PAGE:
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Cold chain can make drastic energy savings

Opportunities exist for industry to develop technologies with much greater flexibility

Frozen food manufacturers and cold store operators could cut CO2 consumption by 4,800 tonnes annually, according to a new report from the British Frozen Food Federation.

Researchers from Enviros Consulting analysed cold storage at eight food manufacturers and five logistic service providers for the report ‘Improving the energy efficiency of the cold chain’.

Enviros put forward eight areas for energy saving. Among the recommendations were reducing temperature differences between air and refrigerant. Coldstore temperatures were around -21 deg C, but the evaporating temperature of two of the plants was excessively low at -36 deg C and -40 deg C.

Secondly, researchers suggested splitting blast freezers and cold stores and avoiding over-cooling in blast freezers, or “lowest common denominator cooling”.

The researchers said raising cold store air temperature and suction pressure control by about 6 deg C would give energy savings of more than 15 per cent. Similarly, if the evaporating temperature can be raised by 4 deg C from -32 to -28 deg C, savings of about 11 per cent can be achieved.

The report also noted that some frozen food manufacturers and cold store operators will set their cold stores well below -18 deg C as there is concern that products will be exposed to warmer temperatures later in the supply chain – over chilling acts as insurance, the report concludes.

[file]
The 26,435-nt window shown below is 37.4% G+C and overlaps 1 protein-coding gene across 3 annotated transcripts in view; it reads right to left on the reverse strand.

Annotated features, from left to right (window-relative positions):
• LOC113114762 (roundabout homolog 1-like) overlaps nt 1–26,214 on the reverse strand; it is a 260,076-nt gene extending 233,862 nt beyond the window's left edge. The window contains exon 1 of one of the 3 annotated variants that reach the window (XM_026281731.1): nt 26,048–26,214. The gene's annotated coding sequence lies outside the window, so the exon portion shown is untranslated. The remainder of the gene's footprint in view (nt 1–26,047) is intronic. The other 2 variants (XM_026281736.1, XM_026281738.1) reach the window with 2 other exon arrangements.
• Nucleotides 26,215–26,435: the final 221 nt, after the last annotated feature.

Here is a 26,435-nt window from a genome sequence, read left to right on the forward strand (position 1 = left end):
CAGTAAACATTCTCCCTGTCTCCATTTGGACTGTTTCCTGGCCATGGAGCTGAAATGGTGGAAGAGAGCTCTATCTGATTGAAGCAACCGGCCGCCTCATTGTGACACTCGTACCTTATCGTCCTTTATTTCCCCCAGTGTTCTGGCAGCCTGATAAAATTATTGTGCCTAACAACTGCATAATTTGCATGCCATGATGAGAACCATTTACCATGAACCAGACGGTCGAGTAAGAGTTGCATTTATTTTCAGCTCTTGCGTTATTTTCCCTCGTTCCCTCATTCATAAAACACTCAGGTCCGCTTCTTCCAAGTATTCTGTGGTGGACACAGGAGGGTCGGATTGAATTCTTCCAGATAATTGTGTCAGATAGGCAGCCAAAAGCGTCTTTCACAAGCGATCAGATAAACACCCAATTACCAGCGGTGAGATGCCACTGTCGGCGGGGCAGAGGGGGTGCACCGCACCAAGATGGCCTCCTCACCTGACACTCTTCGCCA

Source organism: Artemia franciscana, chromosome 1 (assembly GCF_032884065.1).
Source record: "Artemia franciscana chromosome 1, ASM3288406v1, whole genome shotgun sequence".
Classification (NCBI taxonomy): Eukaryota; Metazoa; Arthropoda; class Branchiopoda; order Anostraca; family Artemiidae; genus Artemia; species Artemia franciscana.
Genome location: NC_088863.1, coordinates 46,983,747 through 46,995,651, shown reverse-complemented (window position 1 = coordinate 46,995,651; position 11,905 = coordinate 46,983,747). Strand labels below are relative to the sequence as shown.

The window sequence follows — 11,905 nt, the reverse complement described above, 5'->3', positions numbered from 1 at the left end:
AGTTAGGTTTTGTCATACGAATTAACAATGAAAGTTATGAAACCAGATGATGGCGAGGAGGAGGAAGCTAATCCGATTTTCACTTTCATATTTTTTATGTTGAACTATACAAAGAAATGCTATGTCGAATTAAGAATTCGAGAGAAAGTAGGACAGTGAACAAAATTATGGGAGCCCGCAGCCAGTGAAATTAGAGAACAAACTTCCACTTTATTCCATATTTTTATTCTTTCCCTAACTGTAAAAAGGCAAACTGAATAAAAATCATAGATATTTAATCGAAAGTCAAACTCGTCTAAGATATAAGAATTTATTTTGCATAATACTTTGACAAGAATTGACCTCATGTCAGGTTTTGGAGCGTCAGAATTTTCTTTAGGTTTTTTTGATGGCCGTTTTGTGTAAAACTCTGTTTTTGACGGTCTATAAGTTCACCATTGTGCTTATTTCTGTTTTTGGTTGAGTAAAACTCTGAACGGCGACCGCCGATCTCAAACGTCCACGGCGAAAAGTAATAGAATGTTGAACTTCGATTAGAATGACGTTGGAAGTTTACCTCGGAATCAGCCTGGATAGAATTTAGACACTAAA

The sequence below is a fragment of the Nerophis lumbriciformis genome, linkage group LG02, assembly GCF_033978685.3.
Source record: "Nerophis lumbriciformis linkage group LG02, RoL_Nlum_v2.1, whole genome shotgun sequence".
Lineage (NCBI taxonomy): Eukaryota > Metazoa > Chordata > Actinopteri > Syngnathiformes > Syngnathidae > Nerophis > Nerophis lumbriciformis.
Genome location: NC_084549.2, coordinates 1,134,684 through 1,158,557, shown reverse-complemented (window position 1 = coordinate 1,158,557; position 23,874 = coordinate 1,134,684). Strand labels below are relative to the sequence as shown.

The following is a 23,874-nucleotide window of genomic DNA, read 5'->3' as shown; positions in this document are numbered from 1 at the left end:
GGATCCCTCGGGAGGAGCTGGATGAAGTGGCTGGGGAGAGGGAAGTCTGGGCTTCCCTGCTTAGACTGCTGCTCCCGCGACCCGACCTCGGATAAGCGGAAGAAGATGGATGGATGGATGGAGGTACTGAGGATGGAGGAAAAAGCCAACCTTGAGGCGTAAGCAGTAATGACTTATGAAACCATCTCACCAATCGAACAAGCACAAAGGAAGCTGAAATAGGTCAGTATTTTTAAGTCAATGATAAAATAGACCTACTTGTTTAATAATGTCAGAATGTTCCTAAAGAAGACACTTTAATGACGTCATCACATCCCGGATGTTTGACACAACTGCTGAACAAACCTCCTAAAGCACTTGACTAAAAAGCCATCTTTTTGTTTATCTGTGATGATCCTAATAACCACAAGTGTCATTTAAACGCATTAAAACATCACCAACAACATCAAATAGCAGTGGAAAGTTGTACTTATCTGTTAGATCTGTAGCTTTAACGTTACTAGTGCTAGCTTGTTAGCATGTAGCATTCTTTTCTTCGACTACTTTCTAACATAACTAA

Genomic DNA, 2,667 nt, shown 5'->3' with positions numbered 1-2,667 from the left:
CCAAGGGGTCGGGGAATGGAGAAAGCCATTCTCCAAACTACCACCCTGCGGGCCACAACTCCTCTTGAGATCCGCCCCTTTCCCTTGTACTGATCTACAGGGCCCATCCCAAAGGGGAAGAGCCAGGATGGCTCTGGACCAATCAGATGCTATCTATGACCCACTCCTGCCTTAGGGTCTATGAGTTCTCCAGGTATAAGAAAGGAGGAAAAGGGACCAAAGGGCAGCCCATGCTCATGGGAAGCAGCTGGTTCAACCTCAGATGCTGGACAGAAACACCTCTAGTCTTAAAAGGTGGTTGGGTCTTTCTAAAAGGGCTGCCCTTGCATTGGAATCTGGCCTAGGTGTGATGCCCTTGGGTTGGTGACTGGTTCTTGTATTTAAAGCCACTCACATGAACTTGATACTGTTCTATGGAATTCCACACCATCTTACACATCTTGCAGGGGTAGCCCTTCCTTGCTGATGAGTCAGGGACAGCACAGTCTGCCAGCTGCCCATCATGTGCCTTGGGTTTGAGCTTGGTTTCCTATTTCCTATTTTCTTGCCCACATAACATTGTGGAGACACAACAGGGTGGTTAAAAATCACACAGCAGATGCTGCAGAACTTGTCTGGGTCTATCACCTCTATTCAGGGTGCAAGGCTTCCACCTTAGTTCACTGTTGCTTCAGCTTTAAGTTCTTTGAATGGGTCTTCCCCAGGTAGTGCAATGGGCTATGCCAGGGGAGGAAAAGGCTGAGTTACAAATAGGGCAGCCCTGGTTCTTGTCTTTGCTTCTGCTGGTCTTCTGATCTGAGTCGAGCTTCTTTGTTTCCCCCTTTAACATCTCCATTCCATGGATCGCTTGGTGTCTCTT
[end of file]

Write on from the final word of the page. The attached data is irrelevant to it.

The quick frozen food directive has a required storage temperature of -18 deg C to preserve quality and hygiene.

Brian Young, director-general of the BFFF says the survey’s findings are a good opportunity for the industry to develop technologies that both food producers and logistic service providers can use with much greater flexibility.

He said: “Our survey has found that too often plant rooms are inflexible and do not happily allow producer blast freezing and store freezing to happily co-exist.”

“The report has identified significant carbon saving opportunities and therefore I would expect both food manufacturers and refrigeration technology suppliers to treat this as a priority. The project findings show there is scope to improve cold chain efficiency with relatively little capital investment. We hope our findings will initiate dialogue so the industry as a whole can work together to improve its sustainability.”

Eight ways to improve the cold chain

  • Raising of cold store air temperature
  • Reduction of temperature difference air - refrigerant
  • Seasonal adjustment of evaporating temperature
  • Avoiding air temperature fluctuations
  • Splitting blast freezers and cold stores
  • Avoiding over-cooling in blast freezers
  • Using variable speed drive fans
  • Ensuring a flexible and effective defrost system